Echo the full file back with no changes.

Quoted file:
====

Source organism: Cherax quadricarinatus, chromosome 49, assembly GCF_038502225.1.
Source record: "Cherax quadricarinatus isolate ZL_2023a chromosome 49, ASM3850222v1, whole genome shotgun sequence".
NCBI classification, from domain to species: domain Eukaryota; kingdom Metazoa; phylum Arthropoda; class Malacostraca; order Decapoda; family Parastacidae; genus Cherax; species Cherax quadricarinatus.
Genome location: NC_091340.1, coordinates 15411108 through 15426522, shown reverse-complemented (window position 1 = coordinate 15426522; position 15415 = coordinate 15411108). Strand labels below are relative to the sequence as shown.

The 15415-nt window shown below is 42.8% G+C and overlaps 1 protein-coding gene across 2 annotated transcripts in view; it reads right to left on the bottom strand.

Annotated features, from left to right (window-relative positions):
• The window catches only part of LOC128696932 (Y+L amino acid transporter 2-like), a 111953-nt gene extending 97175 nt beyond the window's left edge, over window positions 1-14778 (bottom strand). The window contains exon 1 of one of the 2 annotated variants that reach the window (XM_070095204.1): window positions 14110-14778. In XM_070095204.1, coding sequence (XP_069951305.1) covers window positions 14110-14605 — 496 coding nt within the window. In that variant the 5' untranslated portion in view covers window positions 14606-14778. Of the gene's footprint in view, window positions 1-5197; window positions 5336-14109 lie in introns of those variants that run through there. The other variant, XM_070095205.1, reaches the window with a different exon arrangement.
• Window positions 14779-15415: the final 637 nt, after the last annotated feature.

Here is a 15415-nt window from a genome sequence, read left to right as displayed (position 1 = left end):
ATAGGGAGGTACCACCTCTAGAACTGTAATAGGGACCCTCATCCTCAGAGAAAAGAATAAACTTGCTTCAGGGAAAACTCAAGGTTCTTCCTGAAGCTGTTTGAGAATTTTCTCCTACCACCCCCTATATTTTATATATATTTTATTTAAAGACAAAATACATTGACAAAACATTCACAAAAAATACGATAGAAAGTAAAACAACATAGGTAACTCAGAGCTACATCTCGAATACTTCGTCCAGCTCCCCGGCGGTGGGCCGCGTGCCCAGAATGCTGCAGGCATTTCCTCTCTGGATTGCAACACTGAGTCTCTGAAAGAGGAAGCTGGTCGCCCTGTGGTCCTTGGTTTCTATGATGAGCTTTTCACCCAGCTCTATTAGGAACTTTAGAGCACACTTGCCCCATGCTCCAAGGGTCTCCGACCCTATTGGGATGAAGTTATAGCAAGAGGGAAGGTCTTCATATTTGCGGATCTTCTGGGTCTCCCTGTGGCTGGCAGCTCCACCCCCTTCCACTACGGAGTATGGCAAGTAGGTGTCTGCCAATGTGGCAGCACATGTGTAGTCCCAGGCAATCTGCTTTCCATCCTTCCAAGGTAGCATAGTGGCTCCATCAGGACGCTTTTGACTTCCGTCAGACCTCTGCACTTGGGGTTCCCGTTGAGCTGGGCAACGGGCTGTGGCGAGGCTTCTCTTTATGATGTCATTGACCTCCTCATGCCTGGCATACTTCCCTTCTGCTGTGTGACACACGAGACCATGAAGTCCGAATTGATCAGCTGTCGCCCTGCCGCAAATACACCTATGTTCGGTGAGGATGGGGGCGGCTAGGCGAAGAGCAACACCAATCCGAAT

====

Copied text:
Source organism: Cherax quadricarinatus, chromosome 49, assembly GCF_038502225.1.
Source record: "Cherax quadricarinatus isolate ZL_2023a chromosome 49, ASM3850222v1, whole genome shotgun sequence".
NCBI classification, from domain to species: domain Eukaryota; kingdom Metazoa; phylum Arthropoda; class Malacostraca; order Decapoda; family Parastacidae; genus Cherax; species Cherax quadricarinatus.
Genome location: NC_091340.1, coordinates 15411108 through 15426522, shown reverse-complemented (window position 1 = coordinate 15426522; position 15415 = coordinate 15411108). Strand labels below are relative to the sequence as shown.

The 15415-nt window shown below is 42.8% G+C and overlaps 1 protein-coding gene across 2 annotated transcripts in view; it reads right to left on the bottom strand.

Annotated features, from left to right (window-relative positions):
• The window catches only part of LOC128696932 (Y+L amino acid transporter 2-like), a 111953-nt gene extending 97175 nt beyond the window's left edge, over window positions 1-14778 (bottom strand). The window contains exon 1 of one of the 2 annotated variants that reach the window (XM_070095204.1): window positions 14110-14778. In XM_070095204.1, coding sequence (XP_069951305.1) covers window positions 14110-14605 — 496 coding nt within the window. In that variant the 5' untranslated portion in view covers window positions 14606-14778. Of the gene's footprint in view, window positions 1-5197; window positions 5336-14109 lie in introns of those variants that run through there. The other variant, XM_070095205.1, reaches the window with a different exon arrangement.
• Window positions 14779-15415: the final 637 nt, after the last annotated feature.

Here is a 15415-nt window from a genome sequence, read left to right as displayed (position 1 = left end):
ATAGGGAGGTACCACCTCTAGAACTGTAATAGGGACCCTCATCCTCAGAGAAAAGAATAAACTTGCTTCAGGGAAAACTCAAGGTTCTTCCTGAAGCTGTTTGAGAATTTTCTCCTACCACCCCCTATATTTTATATATATTTTATTTAAAGACAAAATACATTGACAAAACATTCACAAAAAATACGATAGAAAGTAAAACAACATAGGTAACTCAGAGCTACATCTCGAATACTTCGTCCAGCTCCCCGGCGGTGGGCCGCGTGCCCAGAATGCTGCAGGCATTTCCTCTCTGGATTGCAACACTGAGTCTCTGAAAGAGGAAGCTGGTCGCCCTGTGGTCCTTGGTTTCTATGATGAGCTTTTCACCCAGCTCTATTAGGAACTTTAGAGCACACTTGCCCCATGCTCCAAGGGTCTCCGACCCTATTGGGATGAAGTTATAGCAAGAGGGAAGGTCTTCATATTTGCGGATCTTCTGGGTCTCCCTGTGGCTGGCAGCTCCACCCCCTTCCACTACGGAGTATGGCAAGTAGGTGTCTGCCAATGTGGCAGCACATGTGTAGTCCCAGGCAATCTGCTTTCCATCCTTCCAAGGTAGCATAGTGGCTCCATCAGGACGCTTTTGACTTCCGTCAGACCTCTGCACTTGGGGTTCCCGTTGAGCTGGGCAACGGGCTGTGGCGAGGCTTCTCTTTATGATGTCATTGACCTCCTCATGCCTGGCATACTTCCCTTCTGCTGTGTGACACACGAGACCATGAAGTCCGAATTGATCAGCTGTCGCCCTGCCGCAAATACACCTATGTTCGGTGAGGATGGGGGCGGCTAGGCGAAGAGCAACACCAATCCGAAT